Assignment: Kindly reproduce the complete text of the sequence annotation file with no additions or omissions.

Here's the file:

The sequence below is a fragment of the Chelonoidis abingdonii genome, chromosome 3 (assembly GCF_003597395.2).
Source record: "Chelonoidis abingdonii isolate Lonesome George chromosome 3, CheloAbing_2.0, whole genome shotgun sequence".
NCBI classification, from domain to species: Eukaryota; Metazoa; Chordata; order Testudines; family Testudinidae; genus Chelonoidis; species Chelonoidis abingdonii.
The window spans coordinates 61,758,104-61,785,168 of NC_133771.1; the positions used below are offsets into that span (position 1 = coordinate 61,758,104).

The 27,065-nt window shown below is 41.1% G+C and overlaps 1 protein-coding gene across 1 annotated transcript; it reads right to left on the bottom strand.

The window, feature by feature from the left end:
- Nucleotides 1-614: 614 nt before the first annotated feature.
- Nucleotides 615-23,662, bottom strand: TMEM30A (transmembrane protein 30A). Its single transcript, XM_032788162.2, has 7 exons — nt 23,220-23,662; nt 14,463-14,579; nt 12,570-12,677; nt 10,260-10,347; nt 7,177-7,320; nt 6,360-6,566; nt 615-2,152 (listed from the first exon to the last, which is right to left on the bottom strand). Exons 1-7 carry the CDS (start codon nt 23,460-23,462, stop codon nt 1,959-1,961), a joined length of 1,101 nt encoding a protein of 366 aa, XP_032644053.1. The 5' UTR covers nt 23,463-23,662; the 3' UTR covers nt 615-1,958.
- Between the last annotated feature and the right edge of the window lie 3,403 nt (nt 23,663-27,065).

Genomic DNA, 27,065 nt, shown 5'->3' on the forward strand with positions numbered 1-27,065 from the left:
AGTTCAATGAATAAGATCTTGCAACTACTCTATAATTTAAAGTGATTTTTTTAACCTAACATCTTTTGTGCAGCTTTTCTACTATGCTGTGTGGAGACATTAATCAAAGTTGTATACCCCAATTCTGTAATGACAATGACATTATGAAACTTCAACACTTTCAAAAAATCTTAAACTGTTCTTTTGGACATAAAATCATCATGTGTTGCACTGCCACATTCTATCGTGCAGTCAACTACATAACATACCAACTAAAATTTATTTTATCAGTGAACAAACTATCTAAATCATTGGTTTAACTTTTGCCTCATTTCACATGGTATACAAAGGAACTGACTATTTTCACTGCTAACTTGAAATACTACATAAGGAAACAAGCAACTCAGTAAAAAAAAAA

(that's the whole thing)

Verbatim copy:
The sequence below is a fragment of the Chelonoidis abingdonii genome, chromosome 3 (assembly GCF_003597395.2).
Source record: "Chelonoidis abingdonii isolate Lonesome George chromosome 3, CheloAbing_2.0, whole genome shotgun sequence".
NCBI classification, from domain to species: Eukaryota; Metazoa; Chordata; order Testudines; family Testudinidae; genus Chelonoidis; species Chelonoidis abingdonii.
The window spans coordinates 61,758,104-61,785,168 of NC_133771.1; the positions used below are offsets into that span (position 1 = coordinate 61,758,104).

The 27,065-nt window shown below is 41.1% G+C and overlaps 1 protein-coding gene across 1 annotated transcript; it reads right to left on the bottom strand.

The window, feature by feature from the left end:
- Nucleotides 1-614: 614 nt before the first annotated feature.
- Nucleotides 615-23,662, bottom strand: TMEM30A (transmembrane protein 30A). Its single transcript, XM_032788162.2, has 7 exons — nt 23,220-23,662; nt 14,463-14,579; nt 12,570-12,677; nt 10,260-10,347; nt 7,177-7,320; nt 6,360-6,566; nt 615-2,152 (listed from the first exon to the last, which is right to left on the bottom strand). Exons 1-7 carry the CDS (start codon nt 23,460-23,462, stop codon nt 1,959-1,961), a joined length of 1,101 nt encoding a protein of 366 aa, XP_032644053.1. The 5' UTR covers nt 23,463-23,662; the 3' UTR covers nt 615-1,958.
- Between the last annotated feature and the right edge of the window lie 3,403 nt (nt 23,663-27,065).

Genomic DNA, 27,065 nt, shown 5'->3' on the forward strand with positions numbered 1-27,065 from the left:
AGTTCAATGAATAAGATCTTGCAACTACTCTATAATTTAAAGTGATTTTTTTAACCTAACATCTTTTGTGCAGCTTTTCTACTATGCTGTGTGGAGACATTAATCAAAGTTGTATACCCCAATTCTGTAATGACAATGACATTATGAAACTTCAACACTTTCAAAAAATCTTAAACTGTTCTTTTGGACATAAAATCATCATGTGTTGCACTGCCACATTCTATCGTGCAGTCAACTACATAACATACCAACTAAAATTTATTTTATCAGTGAACAAACTATCTAAATCATTGGTTTAACTTTTGCCTCATTTCACATGGTATACAAAGGAACTGACTATTTTCACTGCTAACTTGAAATACTACATAAGGAAACAAGCAACTCAGTAAAAAAAAAA